Through this investment, Alwaleed’s Kingdom Holding Co, will be getting a seat on Uber’s rival – Careem Networks FZ’s board. Lately, Careem has been receiving lots of investors from all over: DCM Ventures and New-York based Coatue Management took part in the fundraising and invested $1 billion into Careem. Additionally, Careem has raised $350 million from Japan’s Rakuten and Saudi Telecom.
Cheif Executive Officer Mudassir Sheikha said in a TV interview with Bloomberg that they’re considering selling some of Careem’s shares to the public by 2018.
Klaus Entenmann, CEO at Daimler Financial Services AG says: “With our investment in Careem, we are not taking the strategic step to becoming the world’s leading provider of mobility services. Careem has quickly leapt to the leadership of ridesharing within the MENA regions by delivering rapid innovation and customer growth, and it is spearheading new ways to transport people from point A to point B.”
Careem is one of Uber’s main competitors in the MENA region, and so fair it’s been growing at a very quick pace, especially with how it’s doing a pretty good job at receiving funds and investors. Today, Careem has about 250,000 drivers and 10 million people have signed up to the app, and is not operating in 80 cities within the region. Moreover, Careem has recently started operating in Palestine, since it’s lie with their companies’ commitment to provide one million jobs in the MENA region by 2018. According to Sheikha, Careem’s revenues and trips are growing between 20 and 25% per month at the moment.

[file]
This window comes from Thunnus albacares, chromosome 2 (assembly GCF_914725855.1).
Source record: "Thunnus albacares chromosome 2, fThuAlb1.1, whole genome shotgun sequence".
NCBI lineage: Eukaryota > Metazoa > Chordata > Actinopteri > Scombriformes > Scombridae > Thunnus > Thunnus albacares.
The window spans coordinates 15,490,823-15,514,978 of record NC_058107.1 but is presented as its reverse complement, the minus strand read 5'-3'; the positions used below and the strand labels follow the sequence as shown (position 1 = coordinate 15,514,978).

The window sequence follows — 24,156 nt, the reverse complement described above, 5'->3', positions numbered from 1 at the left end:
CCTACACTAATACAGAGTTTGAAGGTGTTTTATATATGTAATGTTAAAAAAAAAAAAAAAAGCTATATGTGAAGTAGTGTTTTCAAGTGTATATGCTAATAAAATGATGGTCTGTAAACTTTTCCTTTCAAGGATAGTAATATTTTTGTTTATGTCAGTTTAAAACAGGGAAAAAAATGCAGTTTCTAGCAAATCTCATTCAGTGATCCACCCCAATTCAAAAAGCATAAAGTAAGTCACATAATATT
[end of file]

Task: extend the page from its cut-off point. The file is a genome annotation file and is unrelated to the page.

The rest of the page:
There has been a lot of business deals going on in the Middle East, Amazon’s acquisition of Souq, Emaar’s acquisition of Namshi, and more and more startups are getting funded. Is the Gulf slowly becoming the Middle Eastern version of Silicon Valley?